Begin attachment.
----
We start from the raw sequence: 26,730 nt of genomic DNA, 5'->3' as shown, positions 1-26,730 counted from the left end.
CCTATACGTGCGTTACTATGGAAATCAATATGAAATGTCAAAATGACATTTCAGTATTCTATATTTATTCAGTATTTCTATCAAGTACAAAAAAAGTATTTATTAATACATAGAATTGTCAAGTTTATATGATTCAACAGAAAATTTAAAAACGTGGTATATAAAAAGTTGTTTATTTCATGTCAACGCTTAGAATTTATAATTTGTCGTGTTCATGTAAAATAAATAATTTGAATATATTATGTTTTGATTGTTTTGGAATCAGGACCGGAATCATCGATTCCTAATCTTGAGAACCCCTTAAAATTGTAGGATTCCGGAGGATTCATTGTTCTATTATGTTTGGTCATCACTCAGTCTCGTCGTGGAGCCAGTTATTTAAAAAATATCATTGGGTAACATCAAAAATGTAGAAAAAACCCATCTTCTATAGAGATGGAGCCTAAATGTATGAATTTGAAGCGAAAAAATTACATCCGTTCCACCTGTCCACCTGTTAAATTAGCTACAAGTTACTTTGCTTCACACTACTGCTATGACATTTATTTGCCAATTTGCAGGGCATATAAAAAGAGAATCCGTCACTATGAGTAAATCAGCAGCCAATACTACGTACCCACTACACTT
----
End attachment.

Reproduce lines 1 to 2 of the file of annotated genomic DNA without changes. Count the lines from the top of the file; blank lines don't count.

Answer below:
We start from the raw sequence: 26,730 nt of genomic DNA, 5'->3' as shown, positions 1-26,730 counted from the left end.
CCTATACGTGCGTTACTATGGAAATCAATATGAAATGTCAAAATGACATTTCAGTATTCTATATTTATTCAGTATTTCTATCAAGTACAAAAAAAGTATTTATTAATACATAGAATTGTCAAGTTTATATGATTCAACAGAAAATTTAAAAACGTGGTATATAAAAAGTTGTTTATTTCATGTCAACGCTTAGAATTTATAATTTGTCGTGTTCATGTAAAATAAATAATTTGAATATATTATGTTTTGATTGTTTTGGAATCAGGACCGGAATCATCGATTCCTAATCTTGAGAACCCCTTAAAATTGTAGGATTCCGGAGGATTCATTGTTCTATTATGTTTGGTCATCACTCAGTCTCGTCGTGGAGCCAGTTATTTAAAAAATATCATTGGGTAACATCAAAAATGTAGAAAAAACCCATCTTCTATAGAGATGGAGCCTAAATGTATGAATTTGAAGCGAAAAAATTACATCCGTTCCACCTGTCCACCTGTTAAATTAGCTACAAGTTACTTTGCTTCACACTACTGCTATGACATTTATTTGCCAATTTGCAGGGCATATAAAAAGAGAATCCGTCACTATGAGTAAATCAGCAGCCAATACTACGTACCCACTACACTT